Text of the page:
The easiest way of cooking mixed bean soup is to use a couple of tins of mixed beans and add plenty of seasoning and flavours.  Think onions, carrots, celery, garlic and cumin. These are a great combination, adding additional nutrients and flavour, and are all foods that are plentiful at this time of year.  Whilst cumin really adds some zest to the soup, it’s also a great spice for the immune system and also helps digestion.

This hearty soup makes a really good lunch time dish as it will boost energy levels throughout the afternoon, and will help avoid the 3 pm dip.  Beans are low on the glycaemic index as well which means they deliver energy in a slow and sustained way – exactly what we need!

Soothe digestion with broccoli soup

Rich, festive food and maybe a few too many glasses of your favourite tipple at this time of year can often leave the digestion feeling slightly jaded.  Foods high in saturated fats or sugar-laden cakes and pastries cause inflammation throughout the digestive tract and can also makes digestion sluggish, leading to constipation.

Broccoli really is a super food and has amazing anti-inflammatory properties. It is also high in fibre, so it helps keep everything moving through the digestive tract.

A bowl of broccoli soup

Broccoli soup couldn’t be easier to prepare and needs just a few ingredients; garlic, chicken stock, olive oil and of course, broccoli are all that’s required.  Garlic has so many health benefits which is the reason it’s been used medicinally for thousands of years. It’s also high in antioxidants which means it will help dampen down any inflammation within the digestive tract.

Simply fry the garlic, add the broccoli and stock and cook until really soft.  This soup is definitely best put through the blender to make a thick, warming and most importantly, soothing soup.

So why not treat yourself to some health-boosting delicious soups this season – they’ll also make a great lunch for a big family this Christmas.

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Easy ways to boost your immunity at every meal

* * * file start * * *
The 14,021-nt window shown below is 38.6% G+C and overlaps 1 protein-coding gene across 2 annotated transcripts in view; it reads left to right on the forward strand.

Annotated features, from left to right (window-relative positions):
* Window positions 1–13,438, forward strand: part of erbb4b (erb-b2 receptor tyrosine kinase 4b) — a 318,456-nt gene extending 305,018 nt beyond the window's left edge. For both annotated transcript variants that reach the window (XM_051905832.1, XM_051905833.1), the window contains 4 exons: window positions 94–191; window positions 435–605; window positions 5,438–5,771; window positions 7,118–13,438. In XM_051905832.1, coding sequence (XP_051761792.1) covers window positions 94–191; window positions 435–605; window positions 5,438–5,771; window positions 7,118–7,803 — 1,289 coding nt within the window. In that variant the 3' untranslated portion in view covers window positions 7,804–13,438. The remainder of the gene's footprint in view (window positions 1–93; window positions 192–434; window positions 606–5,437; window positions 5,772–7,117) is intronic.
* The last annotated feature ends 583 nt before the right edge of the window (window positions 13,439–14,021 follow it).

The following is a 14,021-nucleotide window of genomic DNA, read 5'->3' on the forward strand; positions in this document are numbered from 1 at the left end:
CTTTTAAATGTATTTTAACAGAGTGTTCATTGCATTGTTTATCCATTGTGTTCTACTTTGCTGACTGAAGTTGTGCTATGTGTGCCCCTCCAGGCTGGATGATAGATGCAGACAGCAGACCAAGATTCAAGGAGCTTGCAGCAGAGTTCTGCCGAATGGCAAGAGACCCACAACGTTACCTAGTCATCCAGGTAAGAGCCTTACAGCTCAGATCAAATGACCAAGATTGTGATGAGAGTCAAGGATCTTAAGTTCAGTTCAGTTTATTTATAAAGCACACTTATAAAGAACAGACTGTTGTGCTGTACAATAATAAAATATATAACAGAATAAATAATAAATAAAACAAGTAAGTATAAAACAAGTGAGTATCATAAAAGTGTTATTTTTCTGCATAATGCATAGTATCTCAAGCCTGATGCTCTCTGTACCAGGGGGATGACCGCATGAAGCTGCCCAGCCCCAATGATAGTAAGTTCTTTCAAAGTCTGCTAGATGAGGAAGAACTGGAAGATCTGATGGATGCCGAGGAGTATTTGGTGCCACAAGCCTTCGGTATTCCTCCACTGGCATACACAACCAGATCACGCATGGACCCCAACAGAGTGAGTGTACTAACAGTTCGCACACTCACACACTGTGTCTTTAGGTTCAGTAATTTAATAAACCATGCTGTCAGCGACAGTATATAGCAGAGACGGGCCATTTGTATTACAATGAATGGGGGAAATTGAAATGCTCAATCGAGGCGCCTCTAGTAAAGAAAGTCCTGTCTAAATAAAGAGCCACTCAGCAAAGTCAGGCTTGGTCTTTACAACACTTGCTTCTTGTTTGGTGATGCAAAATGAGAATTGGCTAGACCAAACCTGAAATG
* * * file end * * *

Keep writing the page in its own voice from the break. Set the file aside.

Close up of woman's hands making dough for baking

‘Tis the season to be jolly but it is also the season for colds and flu!  Unfortunately, this time of year is renowned for delivering unwanted bugs and colds.  The stress of Christmas, children bringing home bugs from school and simply the immune system being lower at this time of year, will all have an impact.

However, with a little planning, there are simple ways you can infuse some immune-boosting nutrients into every meal.

Clinical nutritionist, Suzie Sawyer, tells you how to fill your plate with immunity at every meal!

Breakfast

There are some quick wins to be had with breakfast.  This is probably one of the easiest meals to add immune-boosting vitamin C, widely available in many fruits. Some fruits have more vitamin C and immune-boosting antioxidants than others, however.

A selection of fruit and vegetables high in Vitamin C

Watermelon contains some of the highest levels of antioxidants and strawberries the highest amount of vitamin C. However, whilst we may see both these fruits on the supermarket shelves at this time of year, it is not their natural season.  Apples and pears are naturally available right now and it’s always best to try and eat with the seasons because nutrient levels are going to be at their highest. Interestingly, prunes (which are simply dried plums) are also high on the antioxidant chart and are often popular in the mornings (tinned is fine if you drain off most of the syrup).

Porridge with pears showing a healthy breakfast

Sliced apples or pears are delicious with overnight oats, granola, bircher muesli or good old porridge.  Think about every meal being an opportunity to gain valuable nutrients and you’ll soon get creative.  Berries are high in vitamin C and other antioxidants, partly due to their beautiful dark colours.  They are great as an added breakfast booster and also as an easy ‘on-the-run’ breakfast snack.  Even though they may have travelled some way to get to the supermarket, which will have depleted a percentage of their nutrients, they still have many wonderful health benefits to offer.

Lunch

Lunch can be rather challenging just because we’re often away from home, maybe in the office or off-site.  However, filling your body with nutrients is no less important at lunchtime and is not too difficult with just a little planning. It’s time to bring on the herbs!

A range of fresh herbs in pots to add to cooking

The herbs sage, oregano and thyme all support the immune system, but also help relieve colds, sore throats and flu symptoms. All can easily be added to lunchtime meals.

Curry dish and rice

Lunch is generally best prepared the night before which may mean eating ‘left-overs’ but these meals still deliver important nutrients.  Think about dishes such as Bolognese, soups, stews, curries, roasted chicken or fish which are just as good the next day and taste even better with some extra herbs liberally added.

Dinner